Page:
As the foregoing list suggests, there’s more information available about the Golden Gate Fields proposal than the plans for the other two Berkeley locations. That’s partly because the disposition of the Albany waterfront is a highly (if not the most) controversial issue in that city.
In 2006 Albanians bitterly quarreled over a proposal by the racetrack owner to build a mall and a casino at the site. The proposal for the second LBNL campus has also divided the citizenry and elicited stiff opposition from the Sierra Club, which objects to the proposed urbanization of open space. But the challenges aren’t just coming from environmentalists.
The racetrack is a major source of revenue for the small city of Albany, generating $1.4 million a year in taxes. If the racetrack is replaced by the Lab, and the property remains in private hands, the site will continue to generate property tax, but the parcel tax that supports Albany schools will be lost. That prospect is a dealbreaker for Albany officials and residents. Local divisiveness could well diminish the chances that the site will be selected by the Lab, since one criterion for the location of the second campus is “a welcoming community.”
With that criterion in mind, the Golden Gate Fields Development Team is aggressively courting residents of both Albany and Berkeley. Responding to complaints from Albany citizens, as well as demands from the Lab, it has revised its initial plan.
The latest iteration includes a 12-story hotel to be built on the northern (Albany) portion of the site its function is to replenish the tax revenue lost from the racetrack. Phase 2 includes a second hotel to be built on the southern (Berkeley) portion. The developers have also rearranged buildings in an effort to provide more open space.
But The Stronach Group is also resorting to less transparent means of persuasion. On September 30, I was surveyed over the phone about my opinion of the Golden Gate Fields proposal, the Lab, the decision-making process for the second campus and Berkeley government and officials.
This was a push poll, and a very pushy one at that. The questioner posed many hypotheticals—if you knew that the Golden Gate Fields proposal was designed by the same green architects who did the Academy of Science, or that this project would unpave one of the largest parking lots in Alameda County and so forth, how would you rate this proposal?
At the end, I was asked if I wanted to change my mind about anything (I did not). I was also asked, who should finally decide? An appointed task force, the Berkeley City Council, or a vote of the people? I chose the third option.
Last Friday I spoke to the head of the Golden Gate Fields team, Wei Chiu of Newell Real Estate Advisors in Palo Alto. I asked him if his group had sponsored the poll. He said it had, that the survey itself had been formulated and administered by Next Generation, and that the results were “overall very positive.” He also confirmed that The Stronach Group plans to run ballot initiatives in Albany and Berkeley in June, aiming to demonstrate citizen support for the project. When I noted that the Lab is supposed to make its final decision in late November, Chiu said that date “was only a guideline, not a hard date,” adding that the Lab keeps changing its deadlines. His hope is that LBNL “will reduce the group of six to a lesser number and delay the final decision.”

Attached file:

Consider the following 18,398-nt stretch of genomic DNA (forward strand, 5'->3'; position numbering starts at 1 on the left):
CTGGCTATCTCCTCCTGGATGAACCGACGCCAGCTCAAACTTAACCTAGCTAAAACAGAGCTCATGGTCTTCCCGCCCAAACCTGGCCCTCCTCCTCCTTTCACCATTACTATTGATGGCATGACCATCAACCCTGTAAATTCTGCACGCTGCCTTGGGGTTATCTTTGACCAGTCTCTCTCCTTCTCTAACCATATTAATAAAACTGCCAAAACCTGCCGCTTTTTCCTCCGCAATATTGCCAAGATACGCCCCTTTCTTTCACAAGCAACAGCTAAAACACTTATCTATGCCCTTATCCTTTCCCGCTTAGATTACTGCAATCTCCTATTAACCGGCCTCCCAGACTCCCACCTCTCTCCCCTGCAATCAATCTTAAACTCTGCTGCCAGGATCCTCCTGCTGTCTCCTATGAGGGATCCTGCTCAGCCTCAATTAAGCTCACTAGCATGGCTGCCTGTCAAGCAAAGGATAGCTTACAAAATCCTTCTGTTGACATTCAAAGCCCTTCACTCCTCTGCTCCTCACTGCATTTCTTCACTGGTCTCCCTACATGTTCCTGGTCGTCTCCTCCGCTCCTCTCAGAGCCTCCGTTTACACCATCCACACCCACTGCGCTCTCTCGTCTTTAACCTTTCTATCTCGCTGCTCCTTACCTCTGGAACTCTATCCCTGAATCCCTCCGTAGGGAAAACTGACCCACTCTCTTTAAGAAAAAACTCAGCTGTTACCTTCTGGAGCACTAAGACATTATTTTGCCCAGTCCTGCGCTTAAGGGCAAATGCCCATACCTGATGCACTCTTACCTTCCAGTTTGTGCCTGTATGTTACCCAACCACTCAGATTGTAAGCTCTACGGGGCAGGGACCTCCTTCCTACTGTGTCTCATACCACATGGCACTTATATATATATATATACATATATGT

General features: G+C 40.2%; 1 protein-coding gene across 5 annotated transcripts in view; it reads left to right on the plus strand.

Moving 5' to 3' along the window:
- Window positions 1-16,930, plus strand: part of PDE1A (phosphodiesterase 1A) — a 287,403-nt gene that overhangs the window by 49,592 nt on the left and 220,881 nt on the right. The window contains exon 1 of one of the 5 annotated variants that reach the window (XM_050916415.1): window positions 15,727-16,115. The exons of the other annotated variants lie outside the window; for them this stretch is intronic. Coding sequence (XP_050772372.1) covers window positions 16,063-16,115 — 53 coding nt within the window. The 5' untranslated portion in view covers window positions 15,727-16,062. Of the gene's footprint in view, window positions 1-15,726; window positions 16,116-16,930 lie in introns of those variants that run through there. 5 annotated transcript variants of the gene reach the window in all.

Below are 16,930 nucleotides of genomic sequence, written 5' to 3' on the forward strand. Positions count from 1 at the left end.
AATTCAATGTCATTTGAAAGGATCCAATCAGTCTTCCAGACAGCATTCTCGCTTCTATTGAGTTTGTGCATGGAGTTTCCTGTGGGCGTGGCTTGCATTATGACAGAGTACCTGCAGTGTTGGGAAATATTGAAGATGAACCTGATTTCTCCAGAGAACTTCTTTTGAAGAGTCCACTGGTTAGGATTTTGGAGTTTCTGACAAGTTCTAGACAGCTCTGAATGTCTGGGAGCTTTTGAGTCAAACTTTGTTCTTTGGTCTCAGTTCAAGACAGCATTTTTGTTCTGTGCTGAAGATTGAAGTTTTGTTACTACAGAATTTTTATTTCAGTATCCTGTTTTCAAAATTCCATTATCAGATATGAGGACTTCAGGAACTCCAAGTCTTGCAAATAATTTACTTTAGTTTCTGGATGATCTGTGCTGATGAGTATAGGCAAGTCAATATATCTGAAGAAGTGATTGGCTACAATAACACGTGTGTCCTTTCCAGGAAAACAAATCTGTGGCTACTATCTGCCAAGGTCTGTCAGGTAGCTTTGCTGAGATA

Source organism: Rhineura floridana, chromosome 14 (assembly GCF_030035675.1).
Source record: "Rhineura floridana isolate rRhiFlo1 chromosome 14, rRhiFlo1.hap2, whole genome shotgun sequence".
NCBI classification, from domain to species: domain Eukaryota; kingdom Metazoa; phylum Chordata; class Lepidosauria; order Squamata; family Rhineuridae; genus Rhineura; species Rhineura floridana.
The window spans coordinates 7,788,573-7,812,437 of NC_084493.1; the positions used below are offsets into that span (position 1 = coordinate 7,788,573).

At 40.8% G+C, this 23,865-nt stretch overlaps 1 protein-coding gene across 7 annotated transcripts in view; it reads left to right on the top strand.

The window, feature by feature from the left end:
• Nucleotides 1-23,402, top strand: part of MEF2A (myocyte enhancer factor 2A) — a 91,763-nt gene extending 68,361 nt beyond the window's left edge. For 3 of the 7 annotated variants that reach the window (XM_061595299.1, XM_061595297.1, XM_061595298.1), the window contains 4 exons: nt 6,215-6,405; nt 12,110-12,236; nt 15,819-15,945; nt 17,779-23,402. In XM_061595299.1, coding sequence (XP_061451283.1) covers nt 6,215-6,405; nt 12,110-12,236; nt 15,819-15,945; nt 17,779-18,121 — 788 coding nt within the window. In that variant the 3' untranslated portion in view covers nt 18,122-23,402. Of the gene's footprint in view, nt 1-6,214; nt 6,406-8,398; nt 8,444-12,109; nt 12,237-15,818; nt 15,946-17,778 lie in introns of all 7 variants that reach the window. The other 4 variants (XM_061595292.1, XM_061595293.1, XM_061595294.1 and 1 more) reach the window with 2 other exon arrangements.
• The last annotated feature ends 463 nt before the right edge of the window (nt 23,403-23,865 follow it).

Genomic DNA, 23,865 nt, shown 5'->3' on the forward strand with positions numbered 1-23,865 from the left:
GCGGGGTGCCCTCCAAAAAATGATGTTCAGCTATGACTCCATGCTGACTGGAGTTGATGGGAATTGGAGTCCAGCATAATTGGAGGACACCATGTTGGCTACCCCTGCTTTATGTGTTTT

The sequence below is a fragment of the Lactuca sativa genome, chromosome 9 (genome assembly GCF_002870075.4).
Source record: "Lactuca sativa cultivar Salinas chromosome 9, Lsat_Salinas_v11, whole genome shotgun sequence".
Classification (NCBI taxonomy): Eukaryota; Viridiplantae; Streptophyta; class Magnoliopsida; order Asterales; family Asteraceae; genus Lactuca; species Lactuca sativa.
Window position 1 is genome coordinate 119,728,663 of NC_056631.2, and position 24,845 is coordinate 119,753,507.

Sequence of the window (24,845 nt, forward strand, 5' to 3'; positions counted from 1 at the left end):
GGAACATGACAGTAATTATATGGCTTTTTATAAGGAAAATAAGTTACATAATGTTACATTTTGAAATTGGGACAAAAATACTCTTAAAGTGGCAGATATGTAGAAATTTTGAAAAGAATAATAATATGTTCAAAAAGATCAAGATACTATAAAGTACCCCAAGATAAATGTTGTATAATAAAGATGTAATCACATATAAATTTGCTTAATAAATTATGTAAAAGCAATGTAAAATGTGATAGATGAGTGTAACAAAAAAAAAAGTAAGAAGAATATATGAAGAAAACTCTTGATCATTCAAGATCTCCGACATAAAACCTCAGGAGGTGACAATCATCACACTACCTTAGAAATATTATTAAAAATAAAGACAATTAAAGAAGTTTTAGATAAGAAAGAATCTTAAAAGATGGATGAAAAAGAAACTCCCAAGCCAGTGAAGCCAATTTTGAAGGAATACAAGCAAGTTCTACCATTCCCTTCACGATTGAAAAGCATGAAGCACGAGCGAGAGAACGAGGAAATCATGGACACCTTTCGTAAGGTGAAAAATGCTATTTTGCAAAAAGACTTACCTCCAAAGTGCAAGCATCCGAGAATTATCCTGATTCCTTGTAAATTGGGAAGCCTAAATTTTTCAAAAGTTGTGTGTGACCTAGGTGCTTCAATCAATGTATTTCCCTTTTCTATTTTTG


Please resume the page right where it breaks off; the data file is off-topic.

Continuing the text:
Rumor has it that Tom Bates and Loni Hancock favor the Golden Gate Fields site. The September phone survey implied that the site’s leading rivals are the Wareham proposal for Berkeley and/or Emeryville, and the Richmond proposal. Wareham already houses some of the facilities that are going to be consolidated in the second campus, meaning, its supporters argue, that locating the campus there would save money and time. But the land in Richmond, the 90-acre Richmond Field Station, is owned by UC, meaning the Lab would have more control of its future there than in a place where it was a tenant, and that the project wouldn’t result in any loss of tax revenue.
The RFQ bluntly states that “RFS by and large meets the parameters of the Site Attributes,” and that “Respondents to this RFQ should know that the University may choose to site the second campus at RFS and will be evaluating potential sites relative to their ability to better meet the needs of the University [which administers the Lab] and the DOE (which owns it). With regard to at least one of those attributes—proximity to the existing LBNL, Richmond is however less appealing than the Berkeley, Emeryville or Albany venues.
Whether the Lab sticks to its November date for a final decision or extends the selection process, Berkeley officials need to get out of the backroom (and the film studio) and start providing their constituents—that means Berkeley citizens, not the developers, the Lab or the University—with an opportunity to find out what’s going on with the second campus and to tell their elected representatives, in mayoral Chief of Staff Sinai’s words, “what Council action may be needed to address the development proposal and its impacts.”